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Calling My Name

3.49  ·  Rating details ·  1,287 ratings  ·  290 reviews
This unforgettable novel tells a universal coming-of-age story about Taja Brown, a young African American girl growing up in Houston, Texas, and deftly and beautifully explores the universal struggles of growing up, battling family expectations, discovering a sense of self, and finding a unique voice and purpose.

Told in fifty-three short, episodic, moving, and iridescent c
Hardcover, 384 pages
Published October 24th 2017 by Greenwillow Books
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William Abbott would highly recommend. different than any other YA I've read but in a good way. very lyrical. …morewould highly recommend. different than any other YA I've read but in a good way. very lyrical. (less)
KaShawna Lollis She doesn’t turn away from her faith. She does work through to figure out what her faith means to her. She’s finding faith in many things—faith in chu…moreShe doesn’t turn away from her faith. She does work through to figure out what her faith means to her. She’s finding faith in many things—faith in church, faith in her family, faith in nature, faith in herself. (less)

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Average rating 3.49  · 
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India Brown
Jan 09, 2018 rated it it was amazing
I think capturing the essence of being a black Southern girl who loves God is something so specific that you have to experience it firsthand. It’s in the way we love, the way we pray, view nature, are in tune with our bodies and that inner voice. Before reading this book, Beyoncé’s Lemonade visual was the only other thing that captured it for me. Calling My Name is so lyrical, so beautiful and captures that essence so perfectly.

In 53 titled chapters, divided by 8 breaks introduced with quotes fr
Sarah Elizabeth
(I received an advance copy of this book for free. Thanks to HarperCollins and Edelweiss.)

This was a YA contemporary story about a teenage girl called Taja.

Taja was such a normal sort of girl with the normal sort of girl worries. I felt really sorry for her and the way she felt left out compared to her brother and sister, and the way she wasn’t prepared for her first period. She was also subject to a lot of peer pressure.

The storyline in this was about Taja growing up, and her worries over God a
Black-A-Thon: Read a book by a black or African author

I have had Calling My Name since the summer of 2017. I got it as an ARC but never read it because I'm a bad person.

I wanted to read it because I thought the cover was beautiful. Anytime I see I black girl or boy on a book cover I add it to my TBR because its so rare. And yet I still kept putting off reading this for some reason. I wish I could say it was worth the wait but it was just okay. I mean I breezed through this and I didn't hate it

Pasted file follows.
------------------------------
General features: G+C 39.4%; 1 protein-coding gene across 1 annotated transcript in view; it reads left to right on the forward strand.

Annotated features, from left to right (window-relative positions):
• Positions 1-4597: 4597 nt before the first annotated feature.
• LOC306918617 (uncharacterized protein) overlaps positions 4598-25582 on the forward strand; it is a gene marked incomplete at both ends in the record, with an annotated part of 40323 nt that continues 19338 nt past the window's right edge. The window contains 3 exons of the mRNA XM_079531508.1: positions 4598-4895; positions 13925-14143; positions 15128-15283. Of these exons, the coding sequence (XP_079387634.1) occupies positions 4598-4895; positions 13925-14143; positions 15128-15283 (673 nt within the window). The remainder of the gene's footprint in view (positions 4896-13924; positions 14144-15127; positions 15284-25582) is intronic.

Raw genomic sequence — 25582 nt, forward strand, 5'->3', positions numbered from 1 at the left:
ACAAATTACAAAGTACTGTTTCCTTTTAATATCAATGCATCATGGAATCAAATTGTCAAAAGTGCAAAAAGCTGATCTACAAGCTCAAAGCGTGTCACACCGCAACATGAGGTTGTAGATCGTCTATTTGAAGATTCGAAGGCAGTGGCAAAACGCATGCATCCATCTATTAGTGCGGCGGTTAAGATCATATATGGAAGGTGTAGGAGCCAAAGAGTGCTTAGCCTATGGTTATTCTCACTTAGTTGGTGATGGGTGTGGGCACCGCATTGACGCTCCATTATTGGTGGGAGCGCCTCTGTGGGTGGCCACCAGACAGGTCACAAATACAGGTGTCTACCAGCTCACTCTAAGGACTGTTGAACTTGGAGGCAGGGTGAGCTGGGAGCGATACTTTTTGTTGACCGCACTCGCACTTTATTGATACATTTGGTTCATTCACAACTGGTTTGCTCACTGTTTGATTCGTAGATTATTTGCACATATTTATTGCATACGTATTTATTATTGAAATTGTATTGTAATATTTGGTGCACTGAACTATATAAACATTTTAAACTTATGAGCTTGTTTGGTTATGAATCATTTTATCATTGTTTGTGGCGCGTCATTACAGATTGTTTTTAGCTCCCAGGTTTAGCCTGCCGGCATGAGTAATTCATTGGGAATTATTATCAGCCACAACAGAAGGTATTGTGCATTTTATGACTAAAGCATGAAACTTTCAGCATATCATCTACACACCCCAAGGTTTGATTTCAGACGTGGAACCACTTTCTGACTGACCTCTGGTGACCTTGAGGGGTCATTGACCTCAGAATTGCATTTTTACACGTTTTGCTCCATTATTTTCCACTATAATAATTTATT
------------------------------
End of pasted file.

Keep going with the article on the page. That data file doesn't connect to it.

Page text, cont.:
J. Greene
Jan 22, 2018 rated it really liked it
Shelves: my-favorites
I can hear the voices of some of the greatest African American writers echoing in the voice of

Liara Tamani's debut novel, Calling My Name.

Reading Calling My Name had me reminiscing not only on some of those books I've read, by the aforementioned authors--but reminiscing of my childhood and adolescent years.

I found pieces of my childhood in this story, and it made the story that much more enjoyable for me.

In this coming-of-age tale, Taja Brown, seemingly struggles with her religious beliefs, and
Oct 24, 2017 rated it really liked it
UPDATE 12/19/2017
So I am bringing this review down to four stars because I realized what felt off about it: to me, it felt like I was seeing this through glass. It all felt... muffled. Does that make sense? Like, there was something between me and the plot/characters that made it hard to connect.

*still super great though*

Reading Calling My Name was like reading poetry. It was beautiful and carefully written and impacted me in a way I didn't expect it would.

This book has some serious religious
Nikki S
Feb 15, 2017 rated it liked it
African American girl. Growing up IN Houston, Texas?! GIMMIE.


Eh..... Real review to come.
Apr 08, 2017 rated it it was amazing
This is a quietly beautiful book. It's lyrical, soft and easy. It's a story that spans time with only light theme within it. There's no urgency and what kept me reading was the beautiful writing. While not in verse it had a similar feel to it.
It has a theme of the MC being in a religious family and feeling those pressures to always be good.
If I were to complain it would be that I wish it had expanded on this more. But that is largely because of my own beliefs and way I was raised. I do not bel
Jan 06, 2018 added it
Ughhhh. I wanted to like this. And I feel bad for not liking it. I feel like it was so black and I loved that! I relate to Taja a lot. I just didn’t really care about her enough. I skipped through most of the book. I was just bored. I feel bad.